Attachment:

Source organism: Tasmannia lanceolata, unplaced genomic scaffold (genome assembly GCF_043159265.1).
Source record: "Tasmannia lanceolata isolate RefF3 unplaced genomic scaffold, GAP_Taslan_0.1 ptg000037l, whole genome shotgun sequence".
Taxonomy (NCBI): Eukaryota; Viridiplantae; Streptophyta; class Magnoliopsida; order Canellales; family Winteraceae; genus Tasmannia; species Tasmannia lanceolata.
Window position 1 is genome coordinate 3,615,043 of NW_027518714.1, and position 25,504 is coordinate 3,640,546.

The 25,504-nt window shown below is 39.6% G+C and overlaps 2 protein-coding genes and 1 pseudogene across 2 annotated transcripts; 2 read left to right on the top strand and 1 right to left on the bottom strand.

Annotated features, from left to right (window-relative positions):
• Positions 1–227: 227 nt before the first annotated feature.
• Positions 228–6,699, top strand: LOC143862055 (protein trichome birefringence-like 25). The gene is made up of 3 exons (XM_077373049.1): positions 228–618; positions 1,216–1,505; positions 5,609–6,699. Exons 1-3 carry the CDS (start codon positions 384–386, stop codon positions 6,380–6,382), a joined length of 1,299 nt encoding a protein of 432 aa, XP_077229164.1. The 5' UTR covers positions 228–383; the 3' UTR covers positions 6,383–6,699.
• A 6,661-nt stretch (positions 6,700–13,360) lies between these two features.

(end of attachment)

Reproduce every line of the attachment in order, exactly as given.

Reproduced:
Source organism: Tasmannia lanceolata, unplaced genomic scaffold (genome assembly GCF_043159265.1).
Source record: "Tasmannia lanceolata isolate RefF3 unplaced genomic scaffold, GAP_Taslan_0.1 ptg000037l, whole genome shotgun sequence".
Taxonomy (NCBI): Eukaryota; Viridiplantae; Streptophyta; class Magnoliopsida; order Canellales; family Winteraceae; genus Tasmannia; species Tasmannia lanceolata.
Window position 1 is genome coordinate 3,615,043 of NW_027518714.1, and position 25,504 is coordinate 3,640,546.

The 25,504-nt window shown below is 39.6% G+C and overlaps 2 protein-coding genes and 1 pseudogene across 2 annotated transcripts; 2 read left to right on the top strand and 1 right to left on the bottom strand.

Annotated features, from left to right (window-relative positions):
• Positions 1–227: 227 nt before the first annotated feature.
• Positions 228–6,699, top strand: LOC143862055 (protein trichome birefringence-like 25). The gene is made up of 3 exons (XM_077373049.1): positions 228–618; positions 1,216–1,505; positions 5,609–6,699. Exons 1-3 carry the CDS (start codon positions 384–386, stop codon positions 6,380–6,382), a joined length of 1,299 nt encoding a protein of 432 aa, XP_077229164.1. The 5' UTR covers positions 228–383; the 3' UTR covers positions 6,383–6,699.
• A 6,661-nt stretch (positions 6,700–13,360) lies between these two features.